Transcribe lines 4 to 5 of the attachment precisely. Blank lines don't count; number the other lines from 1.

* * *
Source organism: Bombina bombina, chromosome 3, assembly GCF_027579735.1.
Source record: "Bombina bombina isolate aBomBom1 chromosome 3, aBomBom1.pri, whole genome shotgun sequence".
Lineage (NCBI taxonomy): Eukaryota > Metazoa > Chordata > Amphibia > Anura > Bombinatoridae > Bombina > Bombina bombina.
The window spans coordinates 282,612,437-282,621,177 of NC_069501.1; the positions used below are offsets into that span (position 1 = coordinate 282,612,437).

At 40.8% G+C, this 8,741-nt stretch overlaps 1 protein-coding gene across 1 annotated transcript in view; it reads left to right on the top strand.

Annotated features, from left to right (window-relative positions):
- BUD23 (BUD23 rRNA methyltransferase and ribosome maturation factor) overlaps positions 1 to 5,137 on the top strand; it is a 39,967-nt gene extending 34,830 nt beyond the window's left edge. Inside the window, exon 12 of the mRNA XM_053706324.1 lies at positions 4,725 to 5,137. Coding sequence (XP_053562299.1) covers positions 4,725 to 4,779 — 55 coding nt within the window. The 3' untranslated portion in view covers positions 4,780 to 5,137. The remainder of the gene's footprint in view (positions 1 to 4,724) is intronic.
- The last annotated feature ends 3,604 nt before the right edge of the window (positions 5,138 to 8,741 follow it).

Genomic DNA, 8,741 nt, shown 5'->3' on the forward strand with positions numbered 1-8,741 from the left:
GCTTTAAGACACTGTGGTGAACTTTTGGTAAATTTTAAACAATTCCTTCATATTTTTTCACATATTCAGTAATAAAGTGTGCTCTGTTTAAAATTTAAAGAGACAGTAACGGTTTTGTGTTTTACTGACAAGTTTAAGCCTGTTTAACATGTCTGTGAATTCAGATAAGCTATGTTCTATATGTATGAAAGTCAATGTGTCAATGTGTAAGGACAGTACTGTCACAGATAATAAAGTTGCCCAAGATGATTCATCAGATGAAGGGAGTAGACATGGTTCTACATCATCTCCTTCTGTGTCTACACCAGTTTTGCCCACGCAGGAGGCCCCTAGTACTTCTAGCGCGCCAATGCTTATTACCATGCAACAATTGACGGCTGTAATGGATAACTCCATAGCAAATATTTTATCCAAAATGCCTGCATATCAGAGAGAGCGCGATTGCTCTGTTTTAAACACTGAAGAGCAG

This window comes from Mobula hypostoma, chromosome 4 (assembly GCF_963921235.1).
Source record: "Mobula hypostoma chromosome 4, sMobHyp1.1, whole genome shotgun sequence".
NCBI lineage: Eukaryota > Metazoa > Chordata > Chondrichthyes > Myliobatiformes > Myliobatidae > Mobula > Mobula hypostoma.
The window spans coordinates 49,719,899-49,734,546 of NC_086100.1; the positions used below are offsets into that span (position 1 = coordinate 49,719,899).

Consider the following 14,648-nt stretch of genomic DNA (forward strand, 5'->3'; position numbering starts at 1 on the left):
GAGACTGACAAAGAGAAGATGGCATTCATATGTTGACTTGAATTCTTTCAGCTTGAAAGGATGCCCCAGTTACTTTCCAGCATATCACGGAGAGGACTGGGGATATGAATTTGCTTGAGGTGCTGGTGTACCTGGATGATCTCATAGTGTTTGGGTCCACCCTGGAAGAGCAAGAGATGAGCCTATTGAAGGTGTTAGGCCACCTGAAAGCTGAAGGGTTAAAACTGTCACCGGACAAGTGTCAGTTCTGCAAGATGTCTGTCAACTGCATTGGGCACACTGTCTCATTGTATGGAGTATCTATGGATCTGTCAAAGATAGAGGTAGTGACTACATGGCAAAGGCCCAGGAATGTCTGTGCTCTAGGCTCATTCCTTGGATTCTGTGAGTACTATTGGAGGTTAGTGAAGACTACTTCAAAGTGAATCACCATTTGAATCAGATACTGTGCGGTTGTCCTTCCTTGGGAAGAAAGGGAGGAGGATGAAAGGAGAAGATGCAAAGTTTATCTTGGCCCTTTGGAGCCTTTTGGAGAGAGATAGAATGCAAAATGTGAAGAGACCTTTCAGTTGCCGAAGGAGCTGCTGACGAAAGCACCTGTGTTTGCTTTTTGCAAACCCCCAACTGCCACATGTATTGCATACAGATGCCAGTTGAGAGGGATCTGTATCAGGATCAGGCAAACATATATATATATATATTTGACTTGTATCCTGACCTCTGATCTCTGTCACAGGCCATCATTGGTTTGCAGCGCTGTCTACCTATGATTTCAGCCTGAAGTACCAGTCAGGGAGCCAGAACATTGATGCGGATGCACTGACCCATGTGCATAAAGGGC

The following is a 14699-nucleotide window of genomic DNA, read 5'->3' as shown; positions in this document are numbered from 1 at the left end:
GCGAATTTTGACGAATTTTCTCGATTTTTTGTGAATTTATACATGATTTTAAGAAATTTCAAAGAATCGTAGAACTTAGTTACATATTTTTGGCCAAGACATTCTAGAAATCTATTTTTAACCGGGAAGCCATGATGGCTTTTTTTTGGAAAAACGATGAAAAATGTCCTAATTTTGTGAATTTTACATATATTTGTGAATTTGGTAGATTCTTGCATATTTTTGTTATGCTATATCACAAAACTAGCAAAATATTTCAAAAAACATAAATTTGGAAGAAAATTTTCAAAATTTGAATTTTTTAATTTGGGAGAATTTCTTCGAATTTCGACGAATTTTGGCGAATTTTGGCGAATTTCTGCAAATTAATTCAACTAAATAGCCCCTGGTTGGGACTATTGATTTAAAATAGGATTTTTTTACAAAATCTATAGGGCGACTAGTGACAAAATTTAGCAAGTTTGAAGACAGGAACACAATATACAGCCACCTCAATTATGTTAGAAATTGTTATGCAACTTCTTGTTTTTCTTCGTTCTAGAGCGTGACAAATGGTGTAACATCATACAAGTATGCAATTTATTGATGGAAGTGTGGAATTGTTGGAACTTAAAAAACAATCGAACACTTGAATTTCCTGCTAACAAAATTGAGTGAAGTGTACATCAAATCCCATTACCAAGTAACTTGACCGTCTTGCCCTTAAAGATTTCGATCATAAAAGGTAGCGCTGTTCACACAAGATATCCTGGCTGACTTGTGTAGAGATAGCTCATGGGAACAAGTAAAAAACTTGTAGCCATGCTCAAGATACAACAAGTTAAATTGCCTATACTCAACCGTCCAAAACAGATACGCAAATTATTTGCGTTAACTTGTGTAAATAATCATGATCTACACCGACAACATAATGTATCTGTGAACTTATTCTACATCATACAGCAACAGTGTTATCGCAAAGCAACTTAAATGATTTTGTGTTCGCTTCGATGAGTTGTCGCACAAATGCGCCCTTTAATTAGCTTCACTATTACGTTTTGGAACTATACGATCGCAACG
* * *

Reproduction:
The window spans coordinates 282,612,437-282,621,177 of NC_069501.1; the positions used below are offsets into that span (position 1 = coordinate 282,612,437).

At 40.8% G+C, this 8,741-nt stretch overlaps 1 protein-coding gene across 1 annotated transcript in view; it reads left to right on the top strand.